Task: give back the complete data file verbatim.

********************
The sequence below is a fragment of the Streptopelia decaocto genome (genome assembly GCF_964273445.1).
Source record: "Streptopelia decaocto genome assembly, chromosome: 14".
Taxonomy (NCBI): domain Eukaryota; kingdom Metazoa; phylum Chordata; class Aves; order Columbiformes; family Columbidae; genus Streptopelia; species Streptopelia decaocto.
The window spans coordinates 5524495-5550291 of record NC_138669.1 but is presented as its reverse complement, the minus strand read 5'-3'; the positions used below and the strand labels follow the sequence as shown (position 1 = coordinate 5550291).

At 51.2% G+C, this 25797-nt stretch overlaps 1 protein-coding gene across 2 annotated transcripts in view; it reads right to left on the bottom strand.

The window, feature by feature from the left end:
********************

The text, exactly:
The sequence below is a fragment of the Streptopelia decaocto genome (genome assembly GCF_964273445.1).
Source record: "Streptopelia decaocto genome assembly, chromosome: 14".
Taxonomy (NCBI): domain Eukaryota; kingdom Metazoa; phylum Chordata; class Aves; order Columbiformes; family Columbidae; genus Streptopelia; species Streptopelia decaocto.
The window spans coordinates 5524495-5550291 of record NC_138669.1 but is presented as its reverse complement, the minus strand read 5'-3'; the positions used below and the strand labels follow the sequence as shown (position 1 = coordinate 5550291).

At 51.2% G+C, this 25797-nt stretch overlaps 1 protein-coding gene across 2 annotated transcripts in view; it reads right to left on the bottom strand.

The window, feature by feature from the left end: